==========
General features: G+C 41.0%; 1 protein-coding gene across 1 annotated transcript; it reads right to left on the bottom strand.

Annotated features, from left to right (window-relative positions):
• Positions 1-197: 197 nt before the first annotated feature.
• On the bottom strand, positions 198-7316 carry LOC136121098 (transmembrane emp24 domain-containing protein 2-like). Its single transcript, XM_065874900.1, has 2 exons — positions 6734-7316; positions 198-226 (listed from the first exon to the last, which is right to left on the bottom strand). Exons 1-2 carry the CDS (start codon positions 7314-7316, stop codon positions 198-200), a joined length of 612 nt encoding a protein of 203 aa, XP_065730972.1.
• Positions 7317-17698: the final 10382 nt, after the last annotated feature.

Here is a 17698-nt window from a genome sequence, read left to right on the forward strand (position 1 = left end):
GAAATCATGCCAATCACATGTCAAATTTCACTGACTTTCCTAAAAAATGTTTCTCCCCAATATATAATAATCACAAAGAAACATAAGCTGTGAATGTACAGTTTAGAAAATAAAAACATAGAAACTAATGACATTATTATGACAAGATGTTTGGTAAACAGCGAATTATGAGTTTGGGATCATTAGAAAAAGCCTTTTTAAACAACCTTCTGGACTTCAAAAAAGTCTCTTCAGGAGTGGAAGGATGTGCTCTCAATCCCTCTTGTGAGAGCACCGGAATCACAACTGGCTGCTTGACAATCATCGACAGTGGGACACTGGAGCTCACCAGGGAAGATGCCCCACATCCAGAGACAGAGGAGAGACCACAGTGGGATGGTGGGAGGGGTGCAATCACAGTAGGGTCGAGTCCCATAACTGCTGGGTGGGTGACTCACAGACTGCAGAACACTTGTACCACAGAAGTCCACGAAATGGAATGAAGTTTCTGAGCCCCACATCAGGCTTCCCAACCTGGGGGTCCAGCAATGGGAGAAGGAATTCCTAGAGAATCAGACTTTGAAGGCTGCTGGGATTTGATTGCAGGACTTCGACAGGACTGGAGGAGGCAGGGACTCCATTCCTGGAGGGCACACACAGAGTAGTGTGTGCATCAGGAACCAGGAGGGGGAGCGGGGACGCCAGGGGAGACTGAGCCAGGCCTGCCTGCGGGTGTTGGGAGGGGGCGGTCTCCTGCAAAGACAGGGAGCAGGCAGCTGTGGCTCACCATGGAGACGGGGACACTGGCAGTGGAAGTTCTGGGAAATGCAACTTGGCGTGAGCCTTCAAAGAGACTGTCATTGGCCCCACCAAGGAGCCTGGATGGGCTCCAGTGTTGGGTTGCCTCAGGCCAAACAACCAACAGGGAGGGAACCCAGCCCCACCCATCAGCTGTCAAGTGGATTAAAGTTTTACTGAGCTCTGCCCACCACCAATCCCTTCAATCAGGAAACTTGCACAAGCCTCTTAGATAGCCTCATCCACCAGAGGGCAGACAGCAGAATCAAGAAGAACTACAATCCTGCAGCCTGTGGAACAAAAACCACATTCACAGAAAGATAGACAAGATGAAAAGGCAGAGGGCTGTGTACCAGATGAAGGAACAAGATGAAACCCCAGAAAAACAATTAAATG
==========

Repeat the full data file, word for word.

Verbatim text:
General features: G+C 41.0%; 1 protein-coding gene across 1 annotated transcript; it reads right to left on the bottom strand.

Annotated features, from left to right (window-relative positions):
• Positions 1-197: 197 nt before the first annotated feature.
• On the bottom strand, positions 198-7316 carry LOC136121098 (transmembrane emp24 domain-containing protein 2-like). Its single transcript, XM_065874900.1, has 2 exons — positions 6734-7316; positions 198-226 (listed from the first exon to the last, which is right to left on the bottom strand). Exons 1-2 carry the CDS (start codon positions 7314-7316, stop codon positions 198-200), a joined length of 612 nt encoding a protein of 203 aa, XP_065730972.1.
• Positions 7317-17698: the final 10382 nt, after the last annotated feature.

Here is a 17698-nt window from a genome sequence, read left to right on the forward strand (position 1 = left end):
GAAATCATGCCAATCACATGTCAAATTTCACTGACTTTCCTAAAAAATGTTTCTCCCCAATATATAATAATCACAAAGAAACATAAGCTGTGAATGTACAGTTTAGAAAATAAAAACATAGAAACTAATGACATTATTATGACAAGATGTTTGGTAAACAGCGAATTATGAGTTTGGGATCATTAGAAAAAGCCTTTTTAAACAACCTTCTGGACTTCAAAAAAGTCTCTTCAGGAGTGGAAGGATGTGCTCTCAATCCCTCTTGTGAGAGCACCGGAATCACAACTGGCTGCTTGACAATCATCGACAGTGGGACACTGGAGCTCACCAGGGAAGATGCCCCACATCCAGAGACAGAGGAGAGACCACAGTGGGATGGTGGGAGGGGTGCAATCACAGTAGGGTCGAGTCCCATAACTGCTGGGTGGGTGACTCACAGACTGCAGAACACTTGTACCACAGAAGTCCACGAAATGGAATGAAGTTTCTGAGCCCCACATCAGGCTTCCCAACCTGGGGGTCCAGCAATGGGAGAAGGAATTCCTAGAGAATCAGACTTTGAAGGCTGCTGGGATTTGATTGCAGGACTTCGACAGGACTGGAGGAGGCAGGGACTCCATTCCTGGAGGGCACACACAGAGTAGTGTGTGCATCAGGAACCAGGAGGGGGAGCGGGGACGCCAGGGGAGACTGAGCCAGGCCTGCCTGCGGGTGTTGGGAGGGGGCGGTCTCCTGCAAAGACAGGGAGCAGGCAGCTGTGGCTCACCATGGAGACGGGGACACTGGCAGTGGAAGTTCTGGGAAATGCAACTTGGCGTGAGCCTTCAAAGAGACTGTCATTGGCCCCACCAAGGAGCCTGGATGGGCTCCAGTGTTGGGTTGCCTCAGGCCAAACAACCAACAGGGAGGGAACCCAGCCCCACCCATCAGCTGTCAAGTGGATTAAAGTTTTACTGAGCTCTGCCCACCACCAATCCCTTCAATCAGGAAACTTGCACAAGCCTCTTAGATAGCCTCATCCACCAGAGGGCAGACAGCAGAATCAAGAAGAACTACAATCCTGCAGCCTGTGGAACAAAAACCACATTCACAGAAAGATAGACAAGATGAAAAGGCAGAGGGCTGTGTACCAGATGAAGGAACAAGATGAAACCCCAGAAAAACAATTAAATG